Teachers are demonized as "failures" in the classroom. Fortunately for all of us, more and more are banding together as agents for justice by believing in the inherent capacity of all students, and seeking strategies and instructional pathways to improve student performance through professional development and collaborative learning.
Heidi Roizen has been on both sides of the entrepreneur funding divide, so her advice for aspiring entrepreneurs is particularly potent. Last month I interviewed her, and that interview led to many more questions about what it takes to succeed, especially the need to build meaningful relationships. I asked her to share her top five lessons for being a successful entrepreneur.
Last summer, I received a call asking if I would be interested in being mentored by a former CEO of a Fortune 500 Company. A trusted colleague of mine had a friend who was starting a business called My Next Season, designed to transition executives and CEOs out of their corporate positions and into a meaningful retirement phase.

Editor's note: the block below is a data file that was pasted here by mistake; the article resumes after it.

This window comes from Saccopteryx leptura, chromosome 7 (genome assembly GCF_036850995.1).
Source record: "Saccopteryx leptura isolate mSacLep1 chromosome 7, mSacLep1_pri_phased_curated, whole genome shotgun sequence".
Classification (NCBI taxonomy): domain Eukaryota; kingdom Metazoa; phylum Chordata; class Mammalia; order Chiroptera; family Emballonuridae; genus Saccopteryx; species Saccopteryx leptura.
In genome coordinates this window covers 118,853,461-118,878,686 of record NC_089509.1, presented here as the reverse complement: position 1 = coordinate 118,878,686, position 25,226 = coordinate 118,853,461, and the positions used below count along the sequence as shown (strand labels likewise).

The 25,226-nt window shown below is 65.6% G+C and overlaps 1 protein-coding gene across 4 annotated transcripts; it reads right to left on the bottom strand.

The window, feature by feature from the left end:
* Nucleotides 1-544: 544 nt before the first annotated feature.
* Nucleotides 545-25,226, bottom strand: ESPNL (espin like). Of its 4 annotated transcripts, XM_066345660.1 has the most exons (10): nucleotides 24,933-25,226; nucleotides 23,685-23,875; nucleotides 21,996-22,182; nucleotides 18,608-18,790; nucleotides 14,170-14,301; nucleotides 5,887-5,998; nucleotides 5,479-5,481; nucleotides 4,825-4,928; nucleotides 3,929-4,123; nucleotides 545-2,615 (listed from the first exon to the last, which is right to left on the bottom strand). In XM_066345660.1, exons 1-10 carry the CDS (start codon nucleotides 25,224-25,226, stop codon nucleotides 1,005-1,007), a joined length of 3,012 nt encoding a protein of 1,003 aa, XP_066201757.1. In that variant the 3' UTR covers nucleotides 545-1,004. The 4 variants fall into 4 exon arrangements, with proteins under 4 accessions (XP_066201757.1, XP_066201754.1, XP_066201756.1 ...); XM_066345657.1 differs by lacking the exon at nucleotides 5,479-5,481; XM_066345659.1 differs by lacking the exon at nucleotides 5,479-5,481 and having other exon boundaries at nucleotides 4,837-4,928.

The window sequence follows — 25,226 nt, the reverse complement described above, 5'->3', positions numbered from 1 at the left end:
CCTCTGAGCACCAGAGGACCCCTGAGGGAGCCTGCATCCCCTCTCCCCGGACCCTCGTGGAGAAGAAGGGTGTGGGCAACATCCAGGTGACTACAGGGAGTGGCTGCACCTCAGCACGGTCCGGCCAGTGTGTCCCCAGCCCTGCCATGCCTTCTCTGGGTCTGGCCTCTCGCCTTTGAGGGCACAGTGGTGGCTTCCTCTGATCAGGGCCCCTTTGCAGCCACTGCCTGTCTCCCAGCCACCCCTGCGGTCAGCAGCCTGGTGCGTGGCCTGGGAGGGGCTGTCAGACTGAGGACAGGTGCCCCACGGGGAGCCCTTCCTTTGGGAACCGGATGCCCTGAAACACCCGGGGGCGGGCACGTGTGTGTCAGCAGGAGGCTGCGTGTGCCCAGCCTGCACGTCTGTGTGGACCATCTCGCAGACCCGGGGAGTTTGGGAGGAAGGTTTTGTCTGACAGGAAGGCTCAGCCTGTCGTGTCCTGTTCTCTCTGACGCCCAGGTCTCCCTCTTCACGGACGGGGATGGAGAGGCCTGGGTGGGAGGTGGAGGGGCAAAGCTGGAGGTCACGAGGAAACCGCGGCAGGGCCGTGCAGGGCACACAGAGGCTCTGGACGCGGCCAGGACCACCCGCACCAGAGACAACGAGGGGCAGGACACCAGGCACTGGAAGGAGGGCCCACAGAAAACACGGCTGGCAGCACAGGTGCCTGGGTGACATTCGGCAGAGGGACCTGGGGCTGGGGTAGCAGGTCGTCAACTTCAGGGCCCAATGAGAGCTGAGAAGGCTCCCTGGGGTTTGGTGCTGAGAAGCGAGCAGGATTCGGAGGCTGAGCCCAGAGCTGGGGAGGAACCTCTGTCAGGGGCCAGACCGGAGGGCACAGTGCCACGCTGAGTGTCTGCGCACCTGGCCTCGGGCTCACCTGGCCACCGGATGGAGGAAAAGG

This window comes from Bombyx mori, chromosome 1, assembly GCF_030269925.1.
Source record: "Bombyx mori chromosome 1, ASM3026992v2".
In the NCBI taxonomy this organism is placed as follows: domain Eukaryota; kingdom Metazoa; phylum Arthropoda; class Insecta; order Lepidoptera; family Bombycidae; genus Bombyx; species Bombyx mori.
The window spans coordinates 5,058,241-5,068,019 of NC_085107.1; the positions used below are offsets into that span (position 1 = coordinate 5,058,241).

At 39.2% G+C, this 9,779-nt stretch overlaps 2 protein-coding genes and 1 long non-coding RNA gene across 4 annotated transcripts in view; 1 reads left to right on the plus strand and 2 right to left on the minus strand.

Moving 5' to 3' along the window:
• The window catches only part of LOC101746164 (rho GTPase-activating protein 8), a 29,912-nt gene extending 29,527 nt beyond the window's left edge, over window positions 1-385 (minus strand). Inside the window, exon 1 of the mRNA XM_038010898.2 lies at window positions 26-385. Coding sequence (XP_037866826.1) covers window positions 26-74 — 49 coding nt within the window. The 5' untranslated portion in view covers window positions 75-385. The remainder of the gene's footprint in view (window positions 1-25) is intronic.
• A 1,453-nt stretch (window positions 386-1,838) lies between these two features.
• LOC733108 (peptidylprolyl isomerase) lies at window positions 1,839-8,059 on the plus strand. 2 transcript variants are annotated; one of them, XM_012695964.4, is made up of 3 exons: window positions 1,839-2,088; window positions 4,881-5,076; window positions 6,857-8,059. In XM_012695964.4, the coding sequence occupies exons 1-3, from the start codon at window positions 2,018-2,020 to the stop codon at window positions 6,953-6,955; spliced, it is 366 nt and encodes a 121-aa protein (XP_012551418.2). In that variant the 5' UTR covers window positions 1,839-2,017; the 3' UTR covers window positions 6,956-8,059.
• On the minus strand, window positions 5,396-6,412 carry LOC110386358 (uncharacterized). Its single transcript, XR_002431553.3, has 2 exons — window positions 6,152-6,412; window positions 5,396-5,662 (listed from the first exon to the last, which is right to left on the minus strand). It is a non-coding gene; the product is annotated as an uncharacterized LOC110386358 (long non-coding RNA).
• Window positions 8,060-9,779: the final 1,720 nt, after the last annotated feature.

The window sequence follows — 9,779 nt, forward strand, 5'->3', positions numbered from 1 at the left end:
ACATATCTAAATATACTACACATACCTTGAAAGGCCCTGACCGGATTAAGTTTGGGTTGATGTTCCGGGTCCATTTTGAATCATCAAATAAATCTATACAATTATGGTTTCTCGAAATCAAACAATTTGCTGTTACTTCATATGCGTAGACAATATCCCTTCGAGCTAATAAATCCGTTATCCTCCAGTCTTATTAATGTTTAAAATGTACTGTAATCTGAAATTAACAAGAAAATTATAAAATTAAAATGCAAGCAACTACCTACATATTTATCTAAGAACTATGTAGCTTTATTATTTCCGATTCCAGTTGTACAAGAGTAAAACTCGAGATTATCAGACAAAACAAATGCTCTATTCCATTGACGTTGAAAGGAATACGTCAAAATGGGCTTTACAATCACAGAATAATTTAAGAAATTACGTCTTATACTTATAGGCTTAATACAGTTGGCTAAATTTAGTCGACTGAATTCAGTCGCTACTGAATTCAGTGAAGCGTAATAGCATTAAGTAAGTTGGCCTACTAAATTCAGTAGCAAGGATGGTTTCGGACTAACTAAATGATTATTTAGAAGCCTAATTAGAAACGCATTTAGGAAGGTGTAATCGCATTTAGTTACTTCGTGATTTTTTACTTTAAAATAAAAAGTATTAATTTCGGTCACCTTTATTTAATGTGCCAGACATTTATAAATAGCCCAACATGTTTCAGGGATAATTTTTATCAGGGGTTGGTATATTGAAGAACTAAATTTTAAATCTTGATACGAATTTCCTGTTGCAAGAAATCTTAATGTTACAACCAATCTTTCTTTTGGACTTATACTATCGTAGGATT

When talking about mentors, it's important to distinguish between those you choose for a specific reason and those who are essentially "life" advisors. I like to say that there are "mentors for a reason, mentors for a season and mentors for life." We all should have a number of them in each category at any one time.